Check against delivery
Mr. Speaker, four years after the Government of the Northwest Territories launched its Marine Transportation Services, or MTS, we continue to improve our capacity to operate a reliable and professional marine shipping service in the North.
I am pleased to report that the 2020 community resupply has been successfully completed. The first shipments of the season departed Hay River on July 10 and the last delivery took place on September 19. Nearly 28 million litres of fuel and more than 63 hundred tons of cargo were delivered this season to communities on Great Slave Lake, the Mackenzie River, and the coastal communities.
Mr. Speaker, these deliveries were made possible by our able marine crews who worked tirelessly to overcome challenges posed by record high water levels and bad weather.
From the beginning of this season, MTS developed and executed a robust COVID-19 mitigation plan. Access to our cargo terminals was granted by appointment only, and only to those free of COVID-19 related symptoms. Customers were encouraged to use online forms to avoid in-person contact. To protect communities, designated drop-off cargo zones were created for the delivery of cargo, so that vessel crews would avoid contact with residents.
Regardless of the challenges posed by our Arctic environment, MTS remains committed to providing the best service possible to all customers. Our crews know that communities depend on our services for the delivery of essential goods.
Mr. Speaker, from deck hands to cooks; 171 people were employed at the peak of the resupply season. 92 of these workers are Northwest Territories residents, 64 are Indigenous.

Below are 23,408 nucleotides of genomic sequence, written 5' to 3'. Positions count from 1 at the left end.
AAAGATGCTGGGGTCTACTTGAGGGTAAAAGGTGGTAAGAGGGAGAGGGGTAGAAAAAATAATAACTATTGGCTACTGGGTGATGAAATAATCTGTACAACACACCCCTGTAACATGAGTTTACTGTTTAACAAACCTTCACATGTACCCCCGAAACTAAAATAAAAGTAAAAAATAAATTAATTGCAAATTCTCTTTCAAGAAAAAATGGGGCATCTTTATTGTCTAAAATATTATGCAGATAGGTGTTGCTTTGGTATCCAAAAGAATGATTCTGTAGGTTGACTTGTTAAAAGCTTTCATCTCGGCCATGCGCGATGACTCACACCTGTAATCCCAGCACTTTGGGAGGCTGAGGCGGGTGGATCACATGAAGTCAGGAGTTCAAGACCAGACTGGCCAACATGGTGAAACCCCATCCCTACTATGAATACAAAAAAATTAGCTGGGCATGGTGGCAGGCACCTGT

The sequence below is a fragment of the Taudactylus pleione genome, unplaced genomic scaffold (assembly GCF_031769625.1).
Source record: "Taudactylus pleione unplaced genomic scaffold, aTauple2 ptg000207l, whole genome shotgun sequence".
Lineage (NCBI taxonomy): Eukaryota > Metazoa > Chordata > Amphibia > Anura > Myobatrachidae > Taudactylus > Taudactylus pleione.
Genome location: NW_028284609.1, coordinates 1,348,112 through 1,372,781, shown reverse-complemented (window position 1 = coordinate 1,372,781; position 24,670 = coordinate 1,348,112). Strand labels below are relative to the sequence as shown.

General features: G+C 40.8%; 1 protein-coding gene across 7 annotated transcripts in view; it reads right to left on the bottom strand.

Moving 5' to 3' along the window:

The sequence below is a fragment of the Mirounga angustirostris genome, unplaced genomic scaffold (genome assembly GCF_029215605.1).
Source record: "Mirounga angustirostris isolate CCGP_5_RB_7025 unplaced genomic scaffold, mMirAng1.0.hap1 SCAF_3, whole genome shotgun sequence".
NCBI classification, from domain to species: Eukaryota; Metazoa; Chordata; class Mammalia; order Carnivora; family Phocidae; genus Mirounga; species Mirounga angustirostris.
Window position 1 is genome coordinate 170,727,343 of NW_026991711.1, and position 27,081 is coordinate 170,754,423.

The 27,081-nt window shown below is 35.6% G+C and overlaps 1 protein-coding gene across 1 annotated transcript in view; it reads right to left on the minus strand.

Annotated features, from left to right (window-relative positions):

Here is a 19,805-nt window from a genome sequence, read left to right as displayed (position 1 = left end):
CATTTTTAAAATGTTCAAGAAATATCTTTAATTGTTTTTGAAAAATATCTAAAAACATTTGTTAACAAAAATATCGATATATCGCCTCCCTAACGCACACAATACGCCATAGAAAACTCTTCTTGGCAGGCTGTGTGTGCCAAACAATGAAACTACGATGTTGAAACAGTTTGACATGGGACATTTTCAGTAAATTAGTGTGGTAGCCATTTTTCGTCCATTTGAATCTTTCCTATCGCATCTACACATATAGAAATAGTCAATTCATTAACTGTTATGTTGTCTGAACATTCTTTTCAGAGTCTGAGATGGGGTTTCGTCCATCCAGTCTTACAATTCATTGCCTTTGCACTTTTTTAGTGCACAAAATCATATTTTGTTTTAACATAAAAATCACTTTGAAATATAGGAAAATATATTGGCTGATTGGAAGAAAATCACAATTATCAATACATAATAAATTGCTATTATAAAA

We will continue our relationship with Transport Canada and the Nunavut Fisheries and Marine Training Consortium to promote the Marine Training Centre in Hay River. Programs that are offered at the training centre include a Bridge Watch Rating Program, Small Vessel Operator Proficiency, and a Fishing Master’s Program. Recent graduates have been employed on Canadian Coast Guard Arctic icebreakers and on our research vessel, operated by the Arctic Research Foundation. Nine graduates were employed on our own tugboats this resupply season.
These employment and training opportunities positively impact families and communities and support the long-term sustainability of the marine industry in the North.
Mr. Speaker, in addition to supporting training opportunities, the GNWT recognizes the need to support the marine industry by improving marine infrastructure and services.
For decades, fuel has been carried through our northern waters to our northern communities in single-hulled barges. Marine Transportation Services is improving our marine fleet with double-hulled barges to minimize the risk of a fuel spill and better protect our environment.
In August, four new double-hulled barges were delivered to Tuktoyaktuk. These new barges carry cargo on the deck, and below the deck can carry several types of petroleum products at the same time. I would like to thank the Government of Canada for providing $19.5 million – or 75 per cent of the costs – through the Oceans Protection Plan.
Mr. Speaker, the GNWT will continue to work with public and private marine partners to strengthen and support marine infrastructure and services in the Northwest Territories for the benefit of all Northerners.
Thank you, Mr. Speaker.